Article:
According to a report of Australia Tibet Council, His Holiness the Dalai Lama touched down in Melbourne Wednesday morning, looking healthy and radiant despite the early flight from Christchurch of New Zealand, where he had met the earthquake-hit victims and offered special prayers. As he exited from the airport terminal, he recognised a familiar Tibetan face in the welcoming crowd and said, "Oh, you are here. Are you happy?" The elderly man nodded and bowed. His Holiness then stepped into his waiting car, and put his hand out to the driver. The man at the wheel clearly hadn't expected a handshake with the Dalai Lama!
The theme of this year's visit - Man of Compassion & Wisdom, His Holiness the Dalai Lama's Journey - couldn't be more apt. After taking Tibet's political leadership at the age of 16, the Dalai Lama retired from his formal role as the head of the government this year. He turns 76 next month - and in his first media interview today, he said he is a free, happy man. He explained, "I, voluntarily and happily, gave my political power to the Tibetan people. I have always wanted to reform Tibet's political and social structure. They are ready now."
His Holiness has been to Australia four times in the last five years, and the media just can't seem to get enough of him. He addressed a packed press conference at the hotel this afternoon. Questions ranged from his life after political retirement to achieving unity in a diverse society and from same-sex marriage to anger management. One journalist asked if he was disappointed that Prime Minister Julia Gillard has not committed to meet him. He replied in a matter-of-fact manner, "No, I am not disappointed. I don't have a political agenda."
In true Melbournian style, Collingwood footy player Harry O'Brien presented His Holiness with a Sherrin football and his team jumper with "Dalai Lama" on the back with a number 8. The two shared an emotional moment as His Holiness reached up to hug the tall footballer and practised a Maori hangi (nose-touching greeting), which he learnt on his New Zealand trip.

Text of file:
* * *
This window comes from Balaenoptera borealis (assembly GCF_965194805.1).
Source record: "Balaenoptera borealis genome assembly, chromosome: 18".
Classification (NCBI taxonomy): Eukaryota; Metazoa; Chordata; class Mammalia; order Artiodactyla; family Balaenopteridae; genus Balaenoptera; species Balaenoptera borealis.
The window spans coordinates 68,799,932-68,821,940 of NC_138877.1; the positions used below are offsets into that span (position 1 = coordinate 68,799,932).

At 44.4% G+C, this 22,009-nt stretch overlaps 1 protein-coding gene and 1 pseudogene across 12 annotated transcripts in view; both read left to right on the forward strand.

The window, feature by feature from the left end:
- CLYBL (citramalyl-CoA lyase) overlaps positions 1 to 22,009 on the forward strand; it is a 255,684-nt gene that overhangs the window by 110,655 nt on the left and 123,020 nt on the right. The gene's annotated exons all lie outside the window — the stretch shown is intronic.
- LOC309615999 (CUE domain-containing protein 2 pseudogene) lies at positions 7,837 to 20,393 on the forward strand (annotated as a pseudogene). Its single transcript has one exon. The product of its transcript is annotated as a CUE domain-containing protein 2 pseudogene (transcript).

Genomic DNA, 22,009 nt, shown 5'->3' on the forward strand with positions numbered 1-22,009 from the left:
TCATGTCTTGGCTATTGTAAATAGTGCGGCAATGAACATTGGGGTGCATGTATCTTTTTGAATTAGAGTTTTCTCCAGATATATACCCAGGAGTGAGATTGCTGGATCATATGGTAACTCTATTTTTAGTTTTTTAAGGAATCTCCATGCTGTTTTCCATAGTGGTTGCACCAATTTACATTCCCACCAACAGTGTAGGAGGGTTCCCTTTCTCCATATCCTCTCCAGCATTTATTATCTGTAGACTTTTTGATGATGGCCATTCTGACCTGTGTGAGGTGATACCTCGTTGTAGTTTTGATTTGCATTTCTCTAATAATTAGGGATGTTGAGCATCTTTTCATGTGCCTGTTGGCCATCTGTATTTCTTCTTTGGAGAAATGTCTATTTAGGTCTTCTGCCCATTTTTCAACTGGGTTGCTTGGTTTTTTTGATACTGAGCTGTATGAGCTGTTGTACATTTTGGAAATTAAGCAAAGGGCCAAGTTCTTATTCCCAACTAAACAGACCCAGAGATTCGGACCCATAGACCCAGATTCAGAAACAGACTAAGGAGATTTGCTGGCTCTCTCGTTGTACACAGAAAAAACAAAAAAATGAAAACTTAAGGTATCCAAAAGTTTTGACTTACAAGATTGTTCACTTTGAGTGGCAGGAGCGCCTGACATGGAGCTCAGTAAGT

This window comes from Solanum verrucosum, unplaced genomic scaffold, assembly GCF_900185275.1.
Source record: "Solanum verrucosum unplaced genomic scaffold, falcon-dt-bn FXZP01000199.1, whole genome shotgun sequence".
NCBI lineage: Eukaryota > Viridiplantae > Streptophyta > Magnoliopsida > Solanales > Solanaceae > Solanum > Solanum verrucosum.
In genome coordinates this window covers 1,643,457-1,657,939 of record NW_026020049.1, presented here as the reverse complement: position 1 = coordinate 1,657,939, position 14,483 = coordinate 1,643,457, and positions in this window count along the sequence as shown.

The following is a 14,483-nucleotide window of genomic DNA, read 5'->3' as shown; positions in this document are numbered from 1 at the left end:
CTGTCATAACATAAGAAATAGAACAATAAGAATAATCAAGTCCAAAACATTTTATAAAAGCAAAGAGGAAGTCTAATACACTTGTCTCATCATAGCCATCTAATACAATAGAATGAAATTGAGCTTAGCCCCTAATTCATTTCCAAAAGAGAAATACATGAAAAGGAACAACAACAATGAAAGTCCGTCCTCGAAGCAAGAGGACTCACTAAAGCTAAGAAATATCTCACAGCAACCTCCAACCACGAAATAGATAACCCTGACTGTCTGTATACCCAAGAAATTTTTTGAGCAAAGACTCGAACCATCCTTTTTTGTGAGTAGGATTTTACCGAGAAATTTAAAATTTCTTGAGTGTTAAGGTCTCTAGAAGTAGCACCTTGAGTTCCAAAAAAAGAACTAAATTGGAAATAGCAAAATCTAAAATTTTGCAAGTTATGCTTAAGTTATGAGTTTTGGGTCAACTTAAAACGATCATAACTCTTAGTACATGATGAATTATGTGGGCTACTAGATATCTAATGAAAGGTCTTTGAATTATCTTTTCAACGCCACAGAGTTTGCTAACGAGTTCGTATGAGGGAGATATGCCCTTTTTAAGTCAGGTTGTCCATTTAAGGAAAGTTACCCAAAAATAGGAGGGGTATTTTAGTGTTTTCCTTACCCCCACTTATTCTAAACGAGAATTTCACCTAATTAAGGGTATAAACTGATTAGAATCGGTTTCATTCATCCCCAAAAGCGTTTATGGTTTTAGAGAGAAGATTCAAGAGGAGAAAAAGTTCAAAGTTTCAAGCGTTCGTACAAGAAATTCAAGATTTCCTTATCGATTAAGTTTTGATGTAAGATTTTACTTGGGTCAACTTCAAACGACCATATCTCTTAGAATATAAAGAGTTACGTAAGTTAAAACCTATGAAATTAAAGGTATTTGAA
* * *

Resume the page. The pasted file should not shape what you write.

The Nobel Peace Laureate was very engaged during the one-on-one interviews with some of the well-known names in Australian media. He had a lengthy chat with Peter Hartcher from the Sydney Morning Herald with whom he discussed the evolution of Tibetan democracy and his sense of optimism with the changing socio-political trends in China. He was also asked about the current political debate on climate action and the Australian government's approach towards asylum seekers. Regarding climate change, His Holiness said we live in a new reality, which is one of increasing interdependence between countries and that there is a responsibility to put global interests above personal needs. Regarding asylum seekers, he said that this is a complicated issue. His Holiness encouraged the government to take a humanitarian approach but at the same time he recognised that there are unscrupulous people seeking to take advantage of the situation.
His Holiness had his share of lighter moments with Australian media personalities Karl Stefanovic from Channel 9's Today show and Dave Hughes from Channel 10's 7 PM Project. Karl tried hard to share a joke, which didn't quite come off. But His Holiness was quick to comfort him for his failure to make a "world figure laugh". His Holiness enjoyed Dave's banter and commented that he is "open, not serious and has strange eyes".